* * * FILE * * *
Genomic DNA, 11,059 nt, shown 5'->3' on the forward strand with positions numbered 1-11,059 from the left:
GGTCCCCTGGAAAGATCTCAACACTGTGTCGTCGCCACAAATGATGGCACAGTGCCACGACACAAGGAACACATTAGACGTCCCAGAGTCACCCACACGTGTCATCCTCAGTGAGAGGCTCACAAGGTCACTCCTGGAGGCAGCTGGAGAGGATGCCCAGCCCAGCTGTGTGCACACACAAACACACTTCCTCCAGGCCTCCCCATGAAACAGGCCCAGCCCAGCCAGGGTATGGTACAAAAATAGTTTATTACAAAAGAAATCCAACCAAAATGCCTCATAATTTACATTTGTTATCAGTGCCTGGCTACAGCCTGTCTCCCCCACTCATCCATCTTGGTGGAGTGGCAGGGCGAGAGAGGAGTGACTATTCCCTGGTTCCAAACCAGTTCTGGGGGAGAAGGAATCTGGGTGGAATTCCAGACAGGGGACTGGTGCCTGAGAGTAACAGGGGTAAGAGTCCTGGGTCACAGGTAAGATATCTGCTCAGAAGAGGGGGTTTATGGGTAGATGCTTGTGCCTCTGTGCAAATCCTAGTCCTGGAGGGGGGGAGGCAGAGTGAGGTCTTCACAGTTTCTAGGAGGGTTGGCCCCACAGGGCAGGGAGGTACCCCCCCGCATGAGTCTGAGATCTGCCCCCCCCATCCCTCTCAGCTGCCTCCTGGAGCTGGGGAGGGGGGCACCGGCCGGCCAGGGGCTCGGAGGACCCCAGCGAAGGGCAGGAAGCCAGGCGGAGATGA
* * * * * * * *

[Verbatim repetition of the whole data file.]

Genomic DNA, 11,059 nt, shown 5'->3' on the forward strand with positions numbered 1-11,059 from the left:
GGTCCCCTGGAAAGATCTCAACACTGTGTCGTCGCCACAAATGATGGCACAGTGCCACGACACAAGGAACACATTAGACGTCCCAGAGTCACCCACACGTGTCATCCTCAGTGAGAGGCTCACAAGGTCACTCCTGGAGGCAGCTGGAGAGGATGCCCAGCCCAGCTGTGTGCACACACAAACACACTTCCTCCAGGCCTCCCCATGAAACAGGCCCAGCCCAGCCAGGGTATGGTACAAAAATAGTTTATTACAAAAGAAATCCAACCAAAATGCCTCATAATTTACATTTGTTATCAGTGCCTGGCTACAGCCTGTCTCCCCCACTCATCCATCTTGGTGGAGTGGCAGGGCGAGAGAGGAGTGACTATTCCCTGGTTCCAAACCAGTTCTGGGGGAGAAGGAATCTGGGTGGAATTCCAGACAGGGGACTGGTGCCTGAGAGTAACAGGGGTAAGAGTCCTGGGTCACAGGTAAGATATCTGCTCAGAAGAGGGGGTTTATGGGTAGATGCTTGTGCCTCTGTGCAAATCCTAGTCCTGGAGGGGGGGAGGCAGAGTGAGGTCTTCACAGTTTCTAGGAGGGTTGGCCCCACAGGGCAGGGAGGTACCCCCCCGCATGAGTCTGAGATCTGCCCCCCCCATCCCTCTCAGCTGCCTCCTGGAGCTGGGGAGGGGGGCACCGGCCGGCCAGGGGCTCGGAGGACCCCAGCGAAGGGCAGGAAGCCAGGCGGAGATGA